UMB Financial Corporation (
is a Missouri-based regional bank expanding in several directions.
One involves growing out its institutional investment service.
It had $17-billion in assets at the end of 2013, and $41.4-billion
in assets under management. That helped increase its income from
fees to just 60% of its total revenue. It also derives fee revenue
from payment solutions and asset services
With 23 acquisitions over the previous 10 years, UMBF also boasts
an expanding physical footprint for its banking division. It now
has a presence in eight states, with 112 locations and 3,500
employees (the preceding based on data from the UMBF 2013 Annual
It appears on the
Undervalued Predictable screener
at Gurufocus . It enjoys the highest level of predictability, at
Five-Stars, and the following chart shows its EBITDA (blue) and
share (green) price growth:
This is the fourth regional bank from the Undervalued Predictable
screen that I've analyzed. The others are
), German American Bancorp, Inc. (
), and Eagle Bancorp Inc (
UMB Financial: History
- 1913: City Center Bank chartered and opens in Kansas City,
- 1926: the bank establishes a trust department, a bond
department and correspondent banking services
- 1928: a "drive-up" window added, perhaps the first in the
- 1945: the bank adds an international department
- 1960: first regional bank to install computer processing
- 1971: changes its name to United Missouri Bancshares, Inc.
(one of several name changes in the company's history) when it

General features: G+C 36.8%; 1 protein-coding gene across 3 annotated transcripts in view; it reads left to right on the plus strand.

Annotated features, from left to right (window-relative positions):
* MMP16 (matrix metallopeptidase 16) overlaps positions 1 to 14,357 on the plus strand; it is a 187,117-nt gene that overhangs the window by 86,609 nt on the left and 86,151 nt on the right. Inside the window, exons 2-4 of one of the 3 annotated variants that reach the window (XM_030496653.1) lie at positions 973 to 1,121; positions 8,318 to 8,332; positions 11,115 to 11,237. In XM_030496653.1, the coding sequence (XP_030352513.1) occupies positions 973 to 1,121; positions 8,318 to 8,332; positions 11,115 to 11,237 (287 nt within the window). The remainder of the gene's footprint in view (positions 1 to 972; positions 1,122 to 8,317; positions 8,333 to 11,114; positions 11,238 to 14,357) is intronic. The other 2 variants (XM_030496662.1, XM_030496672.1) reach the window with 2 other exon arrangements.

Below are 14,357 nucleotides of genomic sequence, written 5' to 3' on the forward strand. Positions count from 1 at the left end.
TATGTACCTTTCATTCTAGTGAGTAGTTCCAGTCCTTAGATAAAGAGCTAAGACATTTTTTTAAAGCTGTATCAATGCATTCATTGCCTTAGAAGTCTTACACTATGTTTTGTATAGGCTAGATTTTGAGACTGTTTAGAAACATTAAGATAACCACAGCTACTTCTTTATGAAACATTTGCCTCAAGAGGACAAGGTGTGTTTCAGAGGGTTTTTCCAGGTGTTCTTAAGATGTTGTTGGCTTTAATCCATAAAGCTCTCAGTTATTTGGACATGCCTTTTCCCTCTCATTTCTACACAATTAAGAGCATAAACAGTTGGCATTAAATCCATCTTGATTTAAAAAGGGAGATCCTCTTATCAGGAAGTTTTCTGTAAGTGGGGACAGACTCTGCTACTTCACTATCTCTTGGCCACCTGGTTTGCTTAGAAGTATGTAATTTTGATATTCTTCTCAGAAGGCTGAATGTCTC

became a multi-bank holding company, and begins acquiring other
- 1982: begins offering its own no-load mutual funds
- 1987: federal banking regulations change and UMB begins
acquiring banks in adjacent states
- 1994: name changed to UMB Financial Corporation, reflecting
the company's entry into three states beyond Missouri (it had
changed its name several times before as it expanded)
- 2008: Sails through the financial crisis, "Despite the
tumultuous economic climate, UMB posted another record year with
earnings up 32 percent from 2007." (quote and history from the
- 2011: listed as number 27 on a Forbe's magazine list of the
best banks in America
In its 2013 Annual Report, the company describes itself as a "a
diversified financial services holding company aligned into four
strategic business segments". Those segments and their
Unlike most other banking organizations, UMB has its own investment
arm, "Scout Investments, a global asset manager, provides equity
and fixed income strategies to institutional and individual
"We're more than just a bank-we're a financial services company
that owns a good-sized regional bank, an institutional asset
management company, a fund services business, and a payments
platform. That diversification, with nearly 60 percent of revenue
coming from non-bank services, is key to UMB's success." CEO and
Chairman Mariner Kemper in the 2013 Annual Report.
Business Growth Strategy
In the 2013 Annual Report, Michael Hagedorn, the Vice Chairman and
Chief Financial Officer says, "The essential points in our
time-tested model are dedication to high-quality credit, growth of
diverse revenue streams, low-cost funding through deposits, and
commitment to a strong balance sheet."